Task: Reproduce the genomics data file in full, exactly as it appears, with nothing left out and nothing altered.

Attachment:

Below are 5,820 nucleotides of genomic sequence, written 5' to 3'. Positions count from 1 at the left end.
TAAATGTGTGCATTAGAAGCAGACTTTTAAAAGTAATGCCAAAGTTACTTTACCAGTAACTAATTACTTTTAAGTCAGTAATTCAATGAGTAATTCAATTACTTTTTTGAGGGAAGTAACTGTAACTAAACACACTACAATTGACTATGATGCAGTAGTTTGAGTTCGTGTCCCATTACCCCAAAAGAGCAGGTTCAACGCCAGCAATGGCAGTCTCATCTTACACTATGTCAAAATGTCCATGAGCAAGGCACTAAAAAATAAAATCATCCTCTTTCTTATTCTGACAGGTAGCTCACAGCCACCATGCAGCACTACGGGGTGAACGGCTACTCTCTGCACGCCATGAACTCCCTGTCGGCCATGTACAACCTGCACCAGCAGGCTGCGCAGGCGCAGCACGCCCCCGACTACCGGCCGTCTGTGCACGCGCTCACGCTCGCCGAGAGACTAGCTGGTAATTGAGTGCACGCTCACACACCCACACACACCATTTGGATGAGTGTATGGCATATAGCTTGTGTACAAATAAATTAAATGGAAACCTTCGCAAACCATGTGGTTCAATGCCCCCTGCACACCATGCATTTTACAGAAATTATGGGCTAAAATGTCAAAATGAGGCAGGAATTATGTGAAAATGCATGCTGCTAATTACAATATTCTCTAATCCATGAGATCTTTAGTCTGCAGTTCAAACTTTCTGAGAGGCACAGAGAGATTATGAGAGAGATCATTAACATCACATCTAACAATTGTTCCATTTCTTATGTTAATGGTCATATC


Below are 5,820 nucleotides of genomic sequence, written 5' to 3'. Positions count from 1 at the left end.
TAAATGTGTGCATTAGAAGCAGACTTTTAAAAGTAATGCCAAAGTTACTTTACCAGTAACTAATTACTTTTAAGTCAGTAATTCAATGAGTAATTCAATTACTTTTTTGAGGGAAGTAACTGTAACTAAACACACTACAATTGACTATGATGCAGTAGTTTGAGTTCGTGTCCCATTACCCCAAAAGAGCAGGTTCAACGCCAGCAATGGCAGTCTCATCTTACACTATGTCAAAATGTCCATGAGCAAGGCACTAAAAAATAAAATCATCCTCTTTCTTATTCTGACAGGTAGCTCACAGCCACCATGCAGCACTACGGGGTGAACGGCTACTCTCTGCACGCCATGAACTCCCTGTCGGCCATGTACAACCTGCACCAGCAGGCTGCGCAGGCGCAGCACGCCCCCGACTACCGGCCGTCTGTGCACGCGCTCACGCTCGCCGAGAGACTAGCTGGTAATTGAGTGCACGCTCACACACCCACACACACCATTTGGATGAGTGTATGGCATATAGCTTGTGTACAAATAAATTAAATGGAAACCTTCGCAAACCATGTGGTTCAATGCCCCCTGCACACCATGCATTTTACAGAAATTATGGGCTAAAATGTCAAAATGAGGCAGGAATTATGTGAAAATGCATGCTGCTAATTACAATATTCTCTAATCCATGAGATCTTTAGTCTGCAGTTCAAACTTTCTGAGAGGCACAGAGAGATTATGAGAGAGATCATTAACATCACATCTAACAATTGTTCCATTTCTTATGTTAATGGTCATATC